There are people in need of God’s love everywhere we go. And there are miracles happening in the faceless and nameless crowds that we live in every day. So let’s make it a habit to look around for miracles. Let’s look around for those in desperate need of that touch.
Second lesson from the crowd – look ahead. Look ahead for God’s miracles. The mourners at Jairus’ house laughed at Jesus when he told them the little girl was just asleep. They said there was no reason for Jesus to even come to the house. Look ahead – don’t laugh off the truth that God works miracles. Don’t forget that nothing is impossible with God. The crowd who had gathered to mourn thought Jesus was too late to save the 12 year old. But the power of God is more than we can comprehend. Never give up hope in God’s power. Just when we think it’s over – it’s not over. Don’t underestimate God! Don’t fear, just keep trusting.
Look ahead to what the world might become if a touch of kindness from us were to be multiplied. Look ahead to a world where there is no more hunger or no more terrorism. Look ahead to a world where there is no more homelessness or . Look ahead to a world where there is no more racism or prejudice or hatred or suspicion or distrust because someone acts or looks or worships differently than we do. Look ahead to a world where we comfort those who grieve – where we listen to those in need – where we only speak compassion to one another and we only show love to one another.
It’s easy to think we can’t do anything to change the world. There are so many big issues facing us! But we can do what Jesus did – noticing the individual in the crowd who is desperate, and sharing that most healing touch.
Teresa of Avila wrote a poem in the 1500s. She said in the poem that Christ has no hands or feet or eyes but ours. Jesus is not here any more. But we are. Teresa of Avila says that the hands and feet and eyes that are to show compassion to the world are ours now. It is our job – to be the hands and feet and eyes and body of our Lord Jesus Christ. It is our job to be the touch of Christ for others.
The poem goes like this:
Christ Has No Body
Christ has no body but yours,
No hands, no feet on earth but yours,
Yours are the eyes with which he looks
Compassion on this world,
Yours are the feet with which he walks to do good,
Yours are the hands, with which he blesses all the world.
Yours are the hands, yours are the feet,
Yours are the eyes, you are his body.
Christ has no body now but yours,
No hands, no feet on earth but yours,
Yours are the eyes with which he looks
compassion on this world.
Christ has no body now on earth but yours.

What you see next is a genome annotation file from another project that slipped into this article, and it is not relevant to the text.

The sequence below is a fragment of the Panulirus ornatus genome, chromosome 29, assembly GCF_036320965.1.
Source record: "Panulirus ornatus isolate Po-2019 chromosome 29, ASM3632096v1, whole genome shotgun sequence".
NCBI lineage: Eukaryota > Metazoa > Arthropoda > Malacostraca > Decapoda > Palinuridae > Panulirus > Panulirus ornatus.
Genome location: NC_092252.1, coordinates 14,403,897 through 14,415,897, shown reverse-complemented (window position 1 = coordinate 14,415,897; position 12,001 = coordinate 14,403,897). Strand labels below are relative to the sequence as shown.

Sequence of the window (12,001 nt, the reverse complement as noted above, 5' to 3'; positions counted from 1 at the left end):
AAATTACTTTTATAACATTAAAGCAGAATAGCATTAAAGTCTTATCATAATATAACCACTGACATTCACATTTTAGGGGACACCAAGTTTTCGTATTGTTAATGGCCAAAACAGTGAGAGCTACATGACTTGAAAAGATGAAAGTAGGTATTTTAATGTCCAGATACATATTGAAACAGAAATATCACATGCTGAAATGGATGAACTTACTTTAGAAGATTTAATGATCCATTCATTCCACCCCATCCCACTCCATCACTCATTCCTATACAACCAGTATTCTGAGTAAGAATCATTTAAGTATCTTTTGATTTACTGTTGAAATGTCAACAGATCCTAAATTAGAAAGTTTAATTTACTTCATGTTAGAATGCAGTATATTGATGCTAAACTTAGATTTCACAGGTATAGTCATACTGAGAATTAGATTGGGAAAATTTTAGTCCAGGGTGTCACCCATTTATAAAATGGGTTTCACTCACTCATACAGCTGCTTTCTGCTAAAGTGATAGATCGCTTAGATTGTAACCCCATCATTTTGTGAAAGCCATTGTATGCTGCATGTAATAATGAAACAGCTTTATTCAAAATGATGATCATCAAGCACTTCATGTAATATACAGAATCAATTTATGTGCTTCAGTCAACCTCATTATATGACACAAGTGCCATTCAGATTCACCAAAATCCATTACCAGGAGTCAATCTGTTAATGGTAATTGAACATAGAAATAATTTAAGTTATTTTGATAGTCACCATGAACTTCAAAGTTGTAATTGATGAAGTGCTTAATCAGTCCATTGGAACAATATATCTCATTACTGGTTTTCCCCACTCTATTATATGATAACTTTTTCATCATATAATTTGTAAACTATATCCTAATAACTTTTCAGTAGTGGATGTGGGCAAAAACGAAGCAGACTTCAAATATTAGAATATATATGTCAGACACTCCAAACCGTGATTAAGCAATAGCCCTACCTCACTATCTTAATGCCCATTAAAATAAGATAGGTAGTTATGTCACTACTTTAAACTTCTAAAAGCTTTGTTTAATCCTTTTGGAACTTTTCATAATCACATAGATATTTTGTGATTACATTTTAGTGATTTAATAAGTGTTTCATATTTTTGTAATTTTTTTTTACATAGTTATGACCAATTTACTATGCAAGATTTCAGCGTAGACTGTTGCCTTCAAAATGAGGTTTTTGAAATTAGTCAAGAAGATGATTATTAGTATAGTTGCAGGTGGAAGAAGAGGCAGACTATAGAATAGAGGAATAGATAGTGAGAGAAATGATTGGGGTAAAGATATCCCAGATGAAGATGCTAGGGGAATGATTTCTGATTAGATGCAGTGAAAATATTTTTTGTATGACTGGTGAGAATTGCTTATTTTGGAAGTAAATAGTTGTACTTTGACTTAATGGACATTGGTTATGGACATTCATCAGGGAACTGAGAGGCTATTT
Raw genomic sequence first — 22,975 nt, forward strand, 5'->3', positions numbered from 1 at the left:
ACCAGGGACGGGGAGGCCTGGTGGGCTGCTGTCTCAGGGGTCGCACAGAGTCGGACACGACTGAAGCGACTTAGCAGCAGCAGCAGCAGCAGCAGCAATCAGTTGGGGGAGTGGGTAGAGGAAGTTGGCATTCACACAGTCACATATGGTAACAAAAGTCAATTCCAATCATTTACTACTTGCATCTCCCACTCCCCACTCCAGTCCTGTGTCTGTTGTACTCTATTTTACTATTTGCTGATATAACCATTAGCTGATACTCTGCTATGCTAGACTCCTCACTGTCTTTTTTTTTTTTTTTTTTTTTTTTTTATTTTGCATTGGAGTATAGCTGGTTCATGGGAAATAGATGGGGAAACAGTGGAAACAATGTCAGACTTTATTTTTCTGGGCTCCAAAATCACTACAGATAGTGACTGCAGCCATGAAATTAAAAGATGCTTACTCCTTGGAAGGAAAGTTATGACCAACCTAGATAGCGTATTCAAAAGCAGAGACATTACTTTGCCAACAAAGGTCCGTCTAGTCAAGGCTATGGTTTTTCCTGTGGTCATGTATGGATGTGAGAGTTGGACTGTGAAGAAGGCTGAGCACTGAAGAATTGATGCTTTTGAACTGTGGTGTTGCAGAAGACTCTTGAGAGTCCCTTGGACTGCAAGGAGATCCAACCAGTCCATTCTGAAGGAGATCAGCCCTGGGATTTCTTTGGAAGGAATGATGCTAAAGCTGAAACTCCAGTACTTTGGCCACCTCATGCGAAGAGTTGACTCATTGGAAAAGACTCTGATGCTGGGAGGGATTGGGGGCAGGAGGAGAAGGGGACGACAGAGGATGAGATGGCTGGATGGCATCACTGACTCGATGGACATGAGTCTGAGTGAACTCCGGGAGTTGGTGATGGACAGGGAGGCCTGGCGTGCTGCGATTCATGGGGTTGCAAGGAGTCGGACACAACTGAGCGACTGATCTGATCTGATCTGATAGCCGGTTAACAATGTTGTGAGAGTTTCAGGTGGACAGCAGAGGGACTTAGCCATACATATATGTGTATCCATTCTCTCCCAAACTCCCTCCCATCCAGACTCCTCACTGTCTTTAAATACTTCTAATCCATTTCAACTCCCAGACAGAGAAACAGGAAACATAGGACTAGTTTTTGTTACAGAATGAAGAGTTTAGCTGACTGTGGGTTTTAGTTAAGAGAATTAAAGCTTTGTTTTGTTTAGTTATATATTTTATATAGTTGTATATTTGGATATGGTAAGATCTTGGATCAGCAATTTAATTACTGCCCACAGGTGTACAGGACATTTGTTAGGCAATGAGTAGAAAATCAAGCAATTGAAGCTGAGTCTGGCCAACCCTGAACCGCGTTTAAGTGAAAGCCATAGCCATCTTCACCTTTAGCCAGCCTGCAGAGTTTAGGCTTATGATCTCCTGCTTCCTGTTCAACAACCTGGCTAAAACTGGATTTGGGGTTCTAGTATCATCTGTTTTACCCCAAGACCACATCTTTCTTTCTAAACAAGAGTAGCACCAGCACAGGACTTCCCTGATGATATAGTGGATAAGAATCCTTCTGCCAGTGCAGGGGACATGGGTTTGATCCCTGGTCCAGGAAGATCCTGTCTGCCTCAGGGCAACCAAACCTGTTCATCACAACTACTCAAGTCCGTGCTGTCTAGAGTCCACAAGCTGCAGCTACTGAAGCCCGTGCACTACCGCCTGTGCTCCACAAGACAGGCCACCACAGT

Imagine what it would look like if you were sitting on the balcony watching a different crowd. This time…….
imagine a whole crowd of people, doing nothing but using their hands and feet to show compassion to the world.
Imagine a whole crowd of people using their eyes to see individuals in need just as Jesus did.
Imagine a whole crowd of people using their brain power and their athletic ability and their musical gifts to show compassion to the world.
Imagine a whole crowd of people using the words of their mouths to show compassion to the world.
Let us pray. Father, Son and Holy Spirit, we fall at your feet and tell you the whole truth. We confess that we are broken and need your touch. We beg you to heal us and our world. Heal us of our hurt and pain. Heal us of our prejudices and hatred. Heal us of our selfishness. Help us to remember the words of Jesus, “Don’t be afraid, just trust me.” Fill our hearts with your love so that we can put our fear aside and trust you. Fill our hearts with your love so that we can be the hands and the feet and the eyes and the mouths through which you show compassion to the world. May our lives be used by you to bless the world. And let the church say, Amen.
Mighty and everlasting God, we praise your great name and ask that your holy spirit would surround us and live within us. We come before you today with all our thanksgiving, and we recognize that from you all blessings flow. We thank you for the people in our lives who love us and support us and encourage us. We thank you for all the people in our lives who have shown us your love and who have helped draw us to you. We thank you for this church –for this body of Christ. May we journey together and support one another. May we invite and welcome others to this church family. And God we thank you for the gift of your son – who suffered for us and whom you gave as a perfect example of how we should live.
We come to you today with heavy and anxious hearts. But you tell us Lord not to be anxious or worried one second of one day because you love us and you will care for us. So we lift to you the names of those who are on our hearts – we ask for your healing and loving touch to be with those who were named aloud and for those we name silently. There is great hurt and pain in our world and only you God can really heal us. We pray for all those who are lost and in pain. We pray that they would feel your presence and your peace.
We ask for your power to go out into the world and to make disciples. We ask for the power to control our actions and our words – that everything we do will show that we love God and we love our neighbors. We ask that our lives would only reflect you and that such an astounding reflection would draw others to come and experience the grace of God.
And now with the confidence of the children of God, let us pray…Our father..